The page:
(RxWiki News) Treatments for cancers afflicting young people have improved vastly over the years. For example, survival rates have never been higher for Hodgkin lymphoma, one of the most common cancers in young adults.
New research has discovered that some Hodgkin lymphoma treatment regimens may result in higher risks for stomach cancer.
Developing this second cancer was extremely rare, however, occurring in less than 1 percent of survivors.
The authors of this study still suggested that both clinicians and survivors should be aware that gastrointestinal symptoms, such as stomach or abdominal pain, need to be evaluated promptly.
"Don’t ignore abdominal pain."
Lindsay M. Morton, PhD, a researcher with the National Cancer Institute (NCI) Division of Cancer Epidemiology and Genetics, and colleagues examined data from the Netherlands, Denmark, Finland, Norway, Sweden, the United States and Canada.
The aim of the study was to learn more about the relationship between Hodgkin lymphoma treatment and stomach cancer risk.
Hodgkin lymphoma is a cancer of the immune system that can appear during the teen and young adult years. Thanks to improved treatments, five-year survival rates for Hodgkin’s increased from 72 percent in the mid 1970s to 88 percent nearly 30 years later.
Today, some 175,000 Hodgkin lymphoma survivors live in the US.
Despite these dramatic improvements, the blood disease is known to increase a survivor's risk for second cancers, including those of the breast, lung and stomach.
For this study, the research team looked at data on 17,477 cases of Hodgkin lymphoma and discovered that 89 individuals developed stomach or gastric cancer.
This means that roughly one half of 1 percent (0.50 percent) of the participants had the second malignancy.
The investigators compared the treatments of Hodgkin’s survivors with and without stomach cancer.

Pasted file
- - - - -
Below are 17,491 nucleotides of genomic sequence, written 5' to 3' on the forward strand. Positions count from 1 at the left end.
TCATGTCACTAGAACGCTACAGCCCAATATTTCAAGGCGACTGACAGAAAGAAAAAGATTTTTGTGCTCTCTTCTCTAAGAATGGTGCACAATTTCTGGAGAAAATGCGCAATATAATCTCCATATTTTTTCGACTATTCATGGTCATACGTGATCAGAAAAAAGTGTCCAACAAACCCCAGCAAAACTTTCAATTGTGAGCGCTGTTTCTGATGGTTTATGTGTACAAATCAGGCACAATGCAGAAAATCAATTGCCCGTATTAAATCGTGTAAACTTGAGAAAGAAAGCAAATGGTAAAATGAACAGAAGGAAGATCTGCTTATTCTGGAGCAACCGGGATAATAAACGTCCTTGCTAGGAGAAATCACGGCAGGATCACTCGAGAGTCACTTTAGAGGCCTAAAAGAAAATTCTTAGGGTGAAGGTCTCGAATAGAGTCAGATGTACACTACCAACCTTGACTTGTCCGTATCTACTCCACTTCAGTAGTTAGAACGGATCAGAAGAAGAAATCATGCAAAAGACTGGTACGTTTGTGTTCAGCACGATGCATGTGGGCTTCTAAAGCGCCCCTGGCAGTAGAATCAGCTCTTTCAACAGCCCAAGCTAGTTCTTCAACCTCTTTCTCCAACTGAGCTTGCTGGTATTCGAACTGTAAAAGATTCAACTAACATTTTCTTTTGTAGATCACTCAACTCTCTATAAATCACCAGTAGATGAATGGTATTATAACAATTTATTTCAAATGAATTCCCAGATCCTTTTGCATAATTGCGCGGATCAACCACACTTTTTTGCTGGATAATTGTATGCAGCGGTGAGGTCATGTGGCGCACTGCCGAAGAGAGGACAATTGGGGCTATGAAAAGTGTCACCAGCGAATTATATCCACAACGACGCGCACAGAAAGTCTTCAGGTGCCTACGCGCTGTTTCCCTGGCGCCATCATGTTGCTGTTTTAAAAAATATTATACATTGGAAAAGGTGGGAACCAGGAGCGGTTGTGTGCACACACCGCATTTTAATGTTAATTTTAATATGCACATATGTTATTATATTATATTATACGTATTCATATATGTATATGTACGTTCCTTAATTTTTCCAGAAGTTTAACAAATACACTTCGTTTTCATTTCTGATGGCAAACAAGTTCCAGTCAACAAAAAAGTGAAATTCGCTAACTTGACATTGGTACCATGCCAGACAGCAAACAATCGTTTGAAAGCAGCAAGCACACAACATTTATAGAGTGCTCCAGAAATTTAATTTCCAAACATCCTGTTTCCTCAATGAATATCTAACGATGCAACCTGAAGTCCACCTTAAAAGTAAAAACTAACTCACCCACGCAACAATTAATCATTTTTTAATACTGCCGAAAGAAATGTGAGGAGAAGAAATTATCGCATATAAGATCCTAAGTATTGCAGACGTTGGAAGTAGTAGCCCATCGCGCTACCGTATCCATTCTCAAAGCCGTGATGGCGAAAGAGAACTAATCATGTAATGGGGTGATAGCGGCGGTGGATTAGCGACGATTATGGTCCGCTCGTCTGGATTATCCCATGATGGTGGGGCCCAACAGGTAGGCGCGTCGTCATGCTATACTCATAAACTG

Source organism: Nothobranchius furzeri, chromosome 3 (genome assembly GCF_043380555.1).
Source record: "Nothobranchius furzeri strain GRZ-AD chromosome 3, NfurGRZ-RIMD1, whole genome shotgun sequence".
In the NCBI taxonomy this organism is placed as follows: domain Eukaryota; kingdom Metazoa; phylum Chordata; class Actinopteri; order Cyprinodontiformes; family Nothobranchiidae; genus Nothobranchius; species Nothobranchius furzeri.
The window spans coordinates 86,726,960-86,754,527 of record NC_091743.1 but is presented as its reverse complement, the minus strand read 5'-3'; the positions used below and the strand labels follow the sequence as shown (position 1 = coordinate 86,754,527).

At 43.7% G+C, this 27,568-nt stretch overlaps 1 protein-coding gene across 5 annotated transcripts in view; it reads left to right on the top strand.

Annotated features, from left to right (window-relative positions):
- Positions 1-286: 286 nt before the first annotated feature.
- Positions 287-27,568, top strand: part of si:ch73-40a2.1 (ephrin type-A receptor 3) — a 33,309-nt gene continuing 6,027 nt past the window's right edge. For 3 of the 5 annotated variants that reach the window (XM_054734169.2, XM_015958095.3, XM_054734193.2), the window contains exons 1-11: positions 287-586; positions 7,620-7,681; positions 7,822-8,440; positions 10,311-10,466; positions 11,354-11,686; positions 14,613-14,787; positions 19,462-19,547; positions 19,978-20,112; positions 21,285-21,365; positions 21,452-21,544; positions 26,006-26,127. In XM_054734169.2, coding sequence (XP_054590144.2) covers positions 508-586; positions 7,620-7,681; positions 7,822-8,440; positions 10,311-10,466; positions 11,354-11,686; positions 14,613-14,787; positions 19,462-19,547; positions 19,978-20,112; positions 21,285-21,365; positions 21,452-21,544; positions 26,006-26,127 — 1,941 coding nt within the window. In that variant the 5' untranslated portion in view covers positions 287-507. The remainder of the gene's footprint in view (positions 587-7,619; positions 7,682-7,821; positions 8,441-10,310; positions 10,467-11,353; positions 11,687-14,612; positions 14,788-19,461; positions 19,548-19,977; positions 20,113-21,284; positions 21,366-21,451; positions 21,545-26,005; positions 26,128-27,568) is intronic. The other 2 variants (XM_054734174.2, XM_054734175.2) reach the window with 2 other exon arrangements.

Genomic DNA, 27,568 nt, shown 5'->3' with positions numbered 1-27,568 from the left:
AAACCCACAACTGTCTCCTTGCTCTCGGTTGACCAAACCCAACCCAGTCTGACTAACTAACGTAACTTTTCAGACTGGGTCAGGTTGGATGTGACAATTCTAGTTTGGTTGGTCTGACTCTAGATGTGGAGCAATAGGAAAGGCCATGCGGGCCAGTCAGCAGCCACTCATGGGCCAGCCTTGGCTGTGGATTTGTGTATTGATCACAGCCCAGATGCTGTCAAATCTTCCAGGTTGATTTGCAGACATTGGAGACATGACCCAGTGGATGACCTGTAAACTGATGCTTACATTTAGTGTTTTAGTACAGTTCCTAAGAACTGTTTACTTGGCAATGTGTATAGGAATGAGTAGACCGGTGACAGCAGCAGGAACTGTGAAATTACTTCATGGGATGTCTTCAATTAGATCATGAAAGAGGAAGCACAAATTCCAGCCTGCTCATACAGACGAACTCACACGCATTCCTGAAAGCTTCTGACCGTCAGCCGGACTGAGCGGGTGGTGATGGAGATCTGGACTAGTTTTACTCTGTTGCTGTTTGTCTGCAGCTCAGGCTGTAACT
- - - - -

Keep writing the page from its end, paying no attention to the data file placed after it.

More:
Stomach cancer risks were highest among those who received higher doses of radiation to the stomach and higher doses of the chemotherapy medication procarbazine, an alkylating agent sold under the brand name Matulane.
Patients who received the highest radiation doses had a risk of stomach cancer nearly three times greater than that of patients who received the lowest doses.
Another alkylating agent, the chemotherapy medication dacarbazine (brand names Dabaz, Dacarex, Dacarin, Dacazine, Daczin), may also increase stomach cancer risks, the study uncovered. However, more research is needed to confirm this association.
Dr. Morton said in a prepared statement, “Because Hodgkin lymphoma patients commonly receive treatment in their 20s and 30s, many of the stomach cancers arise before age 50, nearly 20 years earlier than is typical for newly diagnosed patients who have never had cancer. Clinicians who follow these survivors should be alert to patient complaints related to the gastrointestinal tract.”
This research was published August 24 in the Journal of Clinical Oncology.
This work was supported by the Intramural Research Program of NCI as well as through NCI-issued contracts. No conflicts of interest were reported.